As deputy under secretary at the U.S. Department of Education under President Barack Obama, Jamienne S. Studley played a key role in pushing for greater accountability by both colleges and accreditors — the private agencies charged with ensuring that colleges seeking federal student aid meet standards of academic quality. Now Ms. Studley will assume a very different role: leading one of those accreditors.In January, Ms. Studley will become president of the WASC Senior College and University Commission, formerly known as the Western Association of Schools and Colleges’ Commission for Senior Colleges and Universities, one of the nation’s seven regional accrediting agencies. The commission accredits some 200 colleges in California, Hawaii, and the U.S. territories in the Pacific Ocean. Ms. Studley will succeed Mary Ellen Petrisko, who has led the commission since 2013.
In addition to her post at the department, Ms. Studley has experience overseeing accreditation: She led the federal advisory panel that recommends whether the U.S. government will approve individual accreditors as gatekeepers of financial aid.
Ms. Studley will join another Obama-era Education Department official in moving to the higher-education sector. Ted Mitchell, who served as under secretary, took over this past summer as president of the American Council on Education.
This and Ted Mitchell’s appointment as ACE Prez are very promising signs of a significant reorientation of the American higher ed sector https://t.co/XOwXRMrJgB
— Barmak Nassirian (@BarmakN) October 24, 2017
In an interview on Tuesday with The Chronicle, Ms. Studley discussed her new role. The interview has been edited for length and clarity.
Q. Why did you want to take this job?
A. WASC has an outstanding, forward-looking reputation and practice. But the deciding factor was really the student focus. The commission and I were so aligned in understanding that that’s the beginning of the conversation and that everything rotates around that.
When I think about myself and a match for what I wanted to do, I’m a teacher, a lawyer, a policy advocate, a regulator, a convener, coalition builder, process improver, nonprofit manager, career adviser, and conference planner, and this is the rare role that gives me a chance to do all of them in service of the area that I’ve focused on: students in higher education.
Q. When you worked at the Education Department, you pushed for much greater accountability by both colleges and accreditors. Now that you will be leading an accrediting agency, what kinds of major changes do you think are possible for the accreditation process to further that accountability?
A. Once I take the helm, in January, I’ll look forward to talking about that. I certainly will be asking the same kinds of questions, in many cases: What can agencies do to accomplish those purposes and improve outcomes of all kinds, tangible and intangible? My firm belief is to take the initiative ourselves and step up to do it in ways that play to our responsibilities and strengths and can lead the way, period.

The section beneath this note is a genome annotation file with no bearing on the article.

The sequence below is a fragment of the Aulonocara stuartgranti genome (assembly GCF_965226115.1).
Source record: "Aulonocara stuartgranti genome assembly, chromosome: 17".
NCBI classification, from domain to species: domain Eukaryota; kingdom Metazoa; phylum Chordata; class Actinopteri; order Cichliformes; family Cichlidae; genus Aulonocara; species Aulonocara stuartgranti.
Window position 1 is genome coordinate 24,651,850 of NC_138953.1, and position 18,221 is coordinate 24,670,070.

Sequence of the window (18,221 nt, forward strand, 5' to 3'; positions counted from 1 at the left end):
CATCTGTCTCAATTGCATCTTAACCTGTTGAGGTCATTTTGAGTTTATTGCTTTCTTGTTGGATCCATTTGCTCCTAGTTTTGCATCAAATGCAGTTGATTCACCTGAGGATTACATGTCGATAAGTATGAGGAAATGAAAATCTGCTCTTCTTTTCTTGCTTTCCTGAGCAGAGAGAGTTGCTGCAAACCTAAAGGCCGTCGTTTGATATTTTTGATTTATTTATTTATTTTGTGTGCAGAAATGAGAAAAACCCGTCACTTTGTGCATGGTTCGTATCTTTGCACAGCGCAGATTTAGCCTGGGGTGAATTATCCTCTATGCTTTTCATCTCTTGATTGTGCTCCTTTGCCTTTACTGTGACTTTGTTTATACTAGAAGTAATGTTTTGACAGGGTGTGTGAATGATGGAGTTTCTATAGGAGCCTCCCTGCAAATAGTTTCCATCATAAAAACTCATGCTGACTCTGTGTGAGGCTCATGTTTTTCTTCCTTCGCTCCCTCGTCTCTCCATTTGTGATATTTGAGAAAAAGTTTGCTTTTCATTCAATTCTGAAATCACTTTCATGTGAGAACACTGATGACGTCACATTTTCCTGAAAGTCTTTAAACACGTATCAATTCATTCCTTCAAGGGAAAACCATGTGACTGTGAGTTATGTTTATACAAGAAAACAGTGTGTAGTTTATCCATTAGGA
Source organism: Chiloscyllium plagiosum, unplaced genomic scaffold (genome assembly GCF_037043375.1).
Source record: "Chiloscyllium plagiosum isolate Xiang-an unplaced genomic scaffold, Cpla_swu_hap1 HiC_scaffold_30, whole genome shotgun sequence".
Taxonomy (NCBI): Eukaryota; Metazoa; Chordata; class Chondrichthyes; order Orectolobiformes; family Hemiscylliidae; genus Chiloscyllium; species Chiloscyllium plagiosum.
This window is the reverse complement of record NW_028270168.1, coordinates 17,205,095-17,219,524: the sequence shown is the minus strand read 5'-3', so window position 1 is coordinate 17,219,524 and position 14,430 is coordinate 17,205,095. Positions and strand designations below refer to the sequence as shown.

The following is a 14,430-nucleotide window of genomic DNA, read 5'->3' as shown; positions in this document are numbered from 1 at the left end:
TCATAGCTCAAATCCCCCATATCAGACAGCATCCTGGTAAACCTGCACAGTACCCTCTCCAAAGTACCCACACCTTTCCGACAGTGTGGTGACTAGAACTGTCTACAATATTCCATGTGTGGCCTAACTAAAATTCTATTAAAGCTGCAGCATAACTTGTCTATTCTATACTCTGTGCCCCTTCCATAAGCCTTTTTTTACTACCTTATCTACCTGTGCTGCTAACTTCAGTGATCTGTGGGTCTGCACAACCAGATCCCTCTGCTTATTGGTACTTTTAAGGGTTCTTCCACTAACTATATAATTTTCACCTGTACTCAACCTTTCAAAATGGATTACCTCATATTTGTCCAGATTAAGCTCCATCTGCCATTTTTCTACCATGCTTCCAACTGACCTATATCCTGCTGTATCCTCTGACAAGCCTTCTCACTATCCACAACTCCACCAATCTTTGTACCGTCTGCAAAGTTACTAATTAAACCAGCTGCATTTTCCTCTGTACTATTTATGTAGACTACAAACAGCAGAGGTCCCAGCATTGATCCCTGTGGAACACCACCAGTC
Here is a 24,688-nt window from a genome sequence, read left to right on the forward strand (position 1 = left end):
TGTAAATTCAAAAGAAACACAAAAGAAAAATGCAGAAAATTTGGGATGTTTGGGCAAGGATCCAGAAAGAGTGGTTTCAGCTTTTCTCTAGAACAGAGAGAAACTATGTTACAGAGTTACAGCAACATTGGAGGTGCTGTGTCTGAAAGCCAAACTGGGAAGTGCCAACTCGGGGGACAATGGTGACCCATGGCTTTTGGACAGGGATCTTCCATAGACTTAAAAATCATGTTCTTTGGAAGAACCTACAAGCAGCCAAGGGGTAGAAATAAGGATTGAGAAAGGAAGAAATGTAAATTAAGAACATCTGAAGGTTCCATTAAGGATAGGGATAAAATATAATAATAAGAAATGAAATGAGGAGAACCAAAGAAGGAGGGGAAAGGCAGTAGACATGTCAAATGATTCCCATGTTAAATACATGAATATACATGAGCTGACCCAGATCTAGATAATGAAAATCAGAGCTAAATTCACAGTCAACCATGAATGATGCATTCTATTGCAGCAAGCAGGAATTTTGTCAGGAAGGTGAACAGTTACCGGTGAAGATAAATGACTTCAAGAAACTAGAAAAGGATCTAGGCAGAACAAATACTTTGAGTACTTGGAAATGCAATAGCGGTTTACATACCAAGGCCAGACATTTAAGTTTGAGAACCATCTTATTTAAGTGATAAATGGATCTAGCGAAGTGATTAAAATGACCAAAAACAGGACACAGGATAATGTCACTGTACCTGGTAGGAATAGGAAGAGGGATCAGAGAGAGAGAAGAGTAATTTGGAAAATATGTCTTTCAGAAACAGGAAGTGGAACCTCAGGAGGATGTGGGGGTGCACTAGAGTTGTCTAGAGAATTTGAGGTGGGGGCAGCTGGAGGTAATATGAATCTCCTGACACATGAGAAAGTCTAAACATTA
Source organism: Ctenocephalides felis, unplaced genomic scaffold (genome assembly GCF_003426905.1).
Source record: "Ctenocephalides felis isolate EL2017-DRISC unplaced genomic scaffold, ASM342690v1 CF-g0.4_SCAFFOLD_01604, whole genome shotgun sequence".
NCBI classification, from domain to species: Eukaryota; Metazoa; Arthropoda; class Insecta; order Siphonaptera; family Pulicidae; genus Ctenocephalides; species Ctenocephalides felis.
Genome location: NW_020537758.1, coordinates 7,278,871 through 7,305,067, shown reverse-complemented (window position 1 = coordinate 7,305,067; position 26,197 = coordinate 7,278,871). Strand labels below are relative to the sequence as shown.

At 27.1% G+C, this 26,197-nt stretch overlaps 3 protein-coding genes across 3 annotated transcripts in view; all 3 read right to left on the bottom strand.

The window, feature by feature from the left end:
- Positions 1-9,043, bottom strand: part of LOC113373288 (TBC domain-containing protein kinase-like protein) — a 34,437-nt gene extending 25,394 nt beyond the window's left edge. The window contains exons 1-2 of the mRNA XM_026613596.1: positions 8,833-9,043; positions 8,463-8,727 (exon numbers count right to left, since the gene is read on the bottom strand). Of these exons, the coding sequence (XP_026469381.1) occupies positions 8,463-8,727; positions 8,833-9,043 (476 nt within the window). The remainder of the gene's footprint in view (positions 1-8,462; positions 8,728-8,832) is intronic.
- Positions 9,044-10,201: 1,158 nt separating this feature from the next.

Q. Is federal overreach in accreditation a concern that needs to be addressed?A. The best way to assure that we achieve the accountability and protections for students and taxpayers for which we are responsible — and to do it in a way that works for schools — is for us to identify, design and improve, and ensure that we have confidence in the collective judgments of accreditation.
Q. What are some changes you would like to see if Congress reauthorizes the Higher Education Act?
A. It’s likely I’ll have some time to work with the WASC commission and members and others in this field, accreditors but also advocates for students and policy makers, to develop those answers. But in the meantime, accreditation can be working to act where it already has the ability and authority, and to test and practice some of the ideas that have come up so that we can move as far and as fast as possible in areas that don’t require statutory change.
A focus on outcomes is a good way to move toward reducing the specific and sometimes quite burdensome input regulation that is the historical way that we have done accreditation. And there’s a window to look at how a greater focus on outcomes can allow Congress confidently to let go of the input protections.
Eric Kelderman writes about money and accountability in higher education, including such areas as state policy, accreditation, and legal affairs. You can find him on Twitter @etkeld, or email him at email@example.com.
Clarification (10/25/2017, 4:41 p.m.): This article misstated the accreditor’s name, which recently changed. It is now called the WASC Senior College and University Commission, and was formerly known as the Western Association of Schools and Colleges’ Commission for Senior Colleges and Universities. The article has been updated to reflect this clarification.